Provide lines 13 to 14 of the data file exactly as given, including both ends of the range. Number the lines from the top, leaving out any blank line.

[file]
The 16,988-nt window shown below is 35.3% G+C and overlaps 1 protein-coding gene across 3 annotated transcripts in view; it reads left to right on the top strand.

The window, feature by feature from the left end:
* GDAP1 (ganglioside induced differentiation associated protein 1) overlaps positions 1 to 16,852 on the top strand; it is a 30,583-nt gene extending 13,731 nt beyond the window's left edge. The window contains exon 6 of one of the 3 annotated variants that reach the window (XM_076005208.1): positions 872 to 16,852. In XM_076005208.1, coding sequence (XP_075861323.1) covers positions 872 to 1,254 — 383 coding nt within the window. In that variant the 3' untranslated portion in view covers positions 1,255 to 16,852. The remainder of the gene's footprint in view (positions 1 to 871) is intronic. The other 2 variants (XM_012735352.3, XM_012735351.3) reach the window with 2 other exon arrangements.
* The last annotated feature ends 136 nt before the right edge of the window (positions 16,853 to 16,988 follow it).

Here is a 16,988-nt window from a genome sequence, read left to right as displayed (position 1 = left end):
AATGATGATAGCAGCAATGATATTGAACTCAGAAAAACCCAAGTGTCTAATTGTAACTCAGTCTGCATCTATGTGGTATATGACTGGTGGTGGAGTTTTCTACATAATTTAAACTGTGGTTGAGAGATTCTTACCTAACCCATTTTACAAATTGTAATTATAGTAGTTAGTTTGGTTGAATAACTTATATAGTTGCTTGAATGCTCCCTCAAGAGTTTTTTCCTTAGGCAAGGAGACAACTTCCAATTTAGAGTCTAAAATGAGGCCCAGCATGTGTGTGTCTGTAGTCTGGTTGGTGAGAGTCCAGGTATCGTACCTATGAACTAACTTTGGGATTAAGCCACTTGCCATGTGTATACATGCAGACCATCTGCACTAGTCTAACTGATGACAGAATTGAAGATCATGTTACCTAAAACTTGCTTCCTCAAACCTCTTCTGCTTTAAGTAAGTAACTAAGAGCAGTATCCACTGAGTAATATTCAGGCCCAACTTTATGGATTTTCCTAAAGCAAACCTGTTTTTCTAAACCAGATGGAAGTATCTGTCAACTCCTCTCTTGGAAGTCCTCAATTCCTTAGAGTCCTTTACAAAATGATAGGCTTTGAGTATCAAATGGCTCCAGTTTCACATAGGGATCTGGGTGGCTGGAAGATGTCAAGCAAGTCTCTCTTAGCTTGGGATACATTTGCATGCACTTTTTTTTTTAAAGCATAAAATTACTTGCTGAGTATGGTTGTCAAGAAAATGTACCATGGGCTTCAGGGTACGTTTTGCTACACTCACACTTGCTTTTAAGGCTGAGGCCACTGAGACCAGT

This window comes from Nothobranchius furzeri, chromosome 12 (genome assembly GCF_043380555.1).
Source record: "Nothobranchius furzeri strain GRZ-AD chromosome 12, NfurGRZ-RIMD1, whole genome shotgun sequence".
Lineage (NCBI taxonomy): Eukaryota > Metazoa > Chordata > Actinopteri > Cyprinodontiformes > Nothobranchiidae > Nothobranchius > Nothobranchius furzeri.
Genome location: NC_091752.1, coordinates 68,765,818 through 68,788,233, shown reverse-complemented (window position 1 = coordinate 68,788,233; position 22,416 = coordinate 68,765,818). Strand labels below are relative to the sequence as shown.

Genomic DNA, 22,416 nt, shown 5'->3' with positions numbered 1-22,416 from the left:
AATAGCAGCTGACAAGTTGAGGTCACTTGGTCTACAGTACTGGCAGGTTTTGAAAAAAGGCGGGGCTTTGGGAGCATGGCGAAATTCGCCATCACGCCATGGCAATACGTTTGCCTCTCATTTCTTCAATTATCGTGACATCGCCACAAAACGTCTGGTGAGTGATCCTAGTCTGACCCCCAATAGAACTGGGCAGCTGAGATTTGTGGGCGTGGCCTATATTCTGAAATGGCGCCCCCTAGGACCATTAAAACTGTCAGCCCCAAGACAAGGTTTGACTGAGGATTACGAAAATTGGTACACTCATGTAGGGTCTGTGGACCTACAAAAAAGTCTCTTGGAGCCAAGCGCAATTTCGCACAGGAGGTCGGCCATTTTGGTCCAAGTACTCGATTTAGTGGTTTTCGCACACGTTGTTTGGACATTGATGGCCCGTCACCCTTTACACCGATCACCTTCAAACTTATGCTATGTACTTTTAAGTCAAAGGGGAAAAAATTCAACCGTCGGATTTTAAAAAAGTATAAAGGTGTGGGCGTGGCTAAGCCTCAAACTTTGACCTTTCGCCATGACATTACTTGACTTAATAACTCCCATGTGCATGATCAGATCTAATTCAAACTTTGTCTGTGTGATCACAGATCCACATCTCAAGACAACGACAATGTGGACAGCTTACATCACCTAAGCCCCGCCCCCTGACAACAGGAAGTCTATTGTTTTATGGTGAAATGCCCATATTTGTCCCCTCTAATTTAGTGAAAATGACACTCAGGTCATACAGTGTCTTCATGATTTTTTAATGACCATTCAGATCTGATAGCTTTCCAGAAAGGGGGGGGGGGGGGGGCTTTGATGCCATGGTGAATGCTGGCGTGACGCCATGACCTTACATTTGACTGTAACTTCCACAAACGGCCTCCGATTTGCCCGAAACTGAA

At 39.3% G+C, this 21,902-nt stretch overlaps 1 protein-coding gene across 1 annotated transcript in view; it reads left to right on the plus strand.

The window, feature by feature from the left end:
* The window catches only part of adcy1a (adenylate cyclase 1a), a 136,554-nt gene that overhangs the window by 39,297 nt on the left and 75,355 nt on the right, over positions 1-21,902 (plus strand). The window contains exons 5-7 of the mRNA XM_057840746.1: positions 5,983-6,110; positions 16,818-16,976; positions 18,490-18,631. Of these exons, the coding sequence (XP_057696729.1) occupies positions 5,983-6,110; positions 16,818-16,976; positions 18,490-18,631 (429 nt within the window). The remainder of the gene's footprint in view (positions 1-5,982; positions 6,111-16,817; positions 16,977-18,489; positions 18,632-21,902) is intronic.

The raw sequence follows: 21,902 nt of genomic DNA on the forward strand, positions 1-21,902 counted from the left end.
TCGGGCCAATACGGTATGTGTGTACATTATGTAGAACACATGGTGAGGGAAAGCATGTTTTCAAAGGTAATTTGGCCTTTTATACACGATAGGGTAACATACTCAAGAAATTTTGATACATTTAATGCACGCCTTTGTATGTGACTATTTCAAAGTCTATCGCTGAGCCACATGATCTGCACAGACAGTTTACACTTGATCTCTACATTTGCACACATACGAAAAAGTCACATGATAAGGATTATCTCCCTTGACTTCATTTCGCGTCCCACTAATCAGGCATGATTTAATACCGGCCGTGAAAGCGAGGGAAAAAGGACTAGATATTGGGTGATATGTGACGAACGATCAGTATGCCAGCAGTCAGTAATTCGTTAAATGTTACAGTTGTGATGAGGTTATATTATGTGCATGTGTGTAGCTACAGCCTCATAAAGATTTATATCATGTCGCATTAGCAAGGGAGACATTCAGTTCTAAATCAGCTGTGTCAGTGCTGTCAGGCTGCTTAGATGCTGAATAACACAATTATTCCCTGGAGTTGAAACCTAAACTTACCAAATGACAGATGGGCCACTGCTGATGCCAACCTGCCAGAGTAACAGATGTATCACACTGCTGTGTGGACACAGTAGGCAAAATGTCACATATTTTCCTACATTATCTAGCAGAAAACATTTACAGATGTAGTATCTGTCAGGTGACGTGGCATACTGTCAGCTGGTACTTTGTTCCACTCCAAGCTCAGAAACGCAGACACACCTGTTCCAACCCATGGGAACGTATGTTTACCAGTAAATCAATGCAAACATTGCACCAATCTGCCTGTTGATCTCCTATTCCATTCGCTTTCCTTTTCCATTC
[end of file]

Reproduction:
At 39.3% G+C, this 21,902-nt stretch overlaps 1 protein-coding gene across 1 annotated transcript in view; it reads left to right on the plus strand.

The window, feature by feature from the left end: